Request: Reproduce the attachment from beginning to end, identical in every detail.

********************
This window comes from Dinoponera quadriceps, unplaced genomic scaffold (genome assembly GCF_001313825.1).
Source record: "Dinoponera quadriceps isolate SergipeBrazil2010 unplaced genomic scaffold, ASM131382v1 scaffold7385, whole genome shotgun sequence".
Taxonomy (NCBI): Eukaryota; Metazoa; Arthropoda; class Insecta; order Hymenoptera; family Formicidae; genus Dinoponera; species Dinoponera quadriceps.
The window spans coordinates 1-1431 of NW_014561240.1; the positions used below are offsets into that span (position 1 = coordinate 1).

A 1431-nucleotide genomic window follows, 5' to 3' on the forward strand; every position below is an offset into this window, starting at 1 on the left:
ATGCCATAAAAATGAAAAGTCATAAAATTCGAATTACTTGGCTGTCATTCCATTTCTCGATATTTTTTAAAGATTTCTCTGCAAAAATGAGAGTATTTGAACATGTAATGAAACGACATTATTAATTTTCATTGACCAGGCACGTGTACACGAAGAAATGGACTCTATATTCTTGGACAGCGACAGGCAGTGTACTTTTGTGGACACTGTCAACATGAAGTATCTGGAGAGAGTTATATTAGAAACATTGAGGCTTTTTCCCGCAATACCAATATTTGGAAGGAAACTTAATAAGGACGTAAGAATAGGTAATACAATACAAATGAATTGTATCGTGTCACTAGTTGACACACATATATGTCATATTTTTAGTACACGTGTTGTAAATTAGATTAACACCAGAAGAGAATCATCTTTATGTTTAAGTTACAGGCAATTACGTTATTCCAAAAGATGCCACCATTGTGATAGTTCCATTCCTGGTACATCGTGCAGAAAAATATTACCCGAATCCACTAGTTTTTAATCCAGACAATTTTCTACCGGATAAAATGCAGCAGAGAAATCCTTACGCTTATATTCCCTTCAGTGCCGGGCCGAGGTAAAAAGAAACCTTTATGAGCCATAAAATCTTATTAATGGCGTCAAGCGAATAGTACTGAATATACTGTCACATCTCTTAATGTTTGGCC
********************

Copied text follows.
This window comes from Dinoponera quadriceps, unplaced genomic scaffold (genome assembly GCF_001313825.1).
Source record: "Dinoponera quadriceps isolate SergipeBrazil2010 unplaced genomic scaffold, ASM131382v1 scaffold7385, whole genome shotgun sequence".
Taxonomy (NCBI): Eukaryota; Metazoa; Arthropoda; class Insecta; order Hymenoptera; family Formicidae; genus Dinoponera; species Dinoponera quadriceps.
The window spans coordinates 1-1431 of NW_014561240.1; the positions used below are offsets into that span (position 1 = coordinate 1).

A 1431-nucleotide genomic window follows, 5' to 3' on the forward strand; every position below is an offset into this window, starting at 1 on the left:
ATGCCATAAAAATGAAAAGTCATAAAATTCGAATTACTTGGCTGTCATTCCATTTCTCGATATTTTTTAAAGATTTCTCTGCAAAAATGAGAGTATTTGAACATGTAATGAAACGACATTATTAATTTTCATTGACCAGGCACGTGTACACGAAGAAATGGACTCTATATTCTTGGACAGCGACAGGCAGTGTACTTTTGTGGACACTGTCAACATGAAGTATCTGGAGAGAGTTATATTAGAAACATTGAGGCTTTTTCCCGCAATACCAATATTTGGAAGGAAACTTAATAAGGACGTAAGAATAGGTAATACAATACAAATGAATTGTATCGTGTCACTAGTTGACACACATATATGTCATATTTTTAGTACACGTGTTGTAAATTAGATTAACACCAGAAGAGAATCATCTTTATGTTTAAGTTACAGGCAATTACGTTATTCCAAAAGATGCCACCATTGTGATAGTTCCATTCCTGGTACATCGTGCAGAAAAATATTACCCGAATCCACTAGTTTTTAATCCAGACAATTTTCTACCGGATAAAATGCAGCAGAGAAATCCTTACGCTTATATTCCCTTCAGTGCCGGGCCGAGGTAAAAAGAAACCTTTATGAGCCATAAAATCTTATTAATGGCGTCAAGCGAATAGTACTGAATATACTGTCACATCTCTTAATGTTTGGCC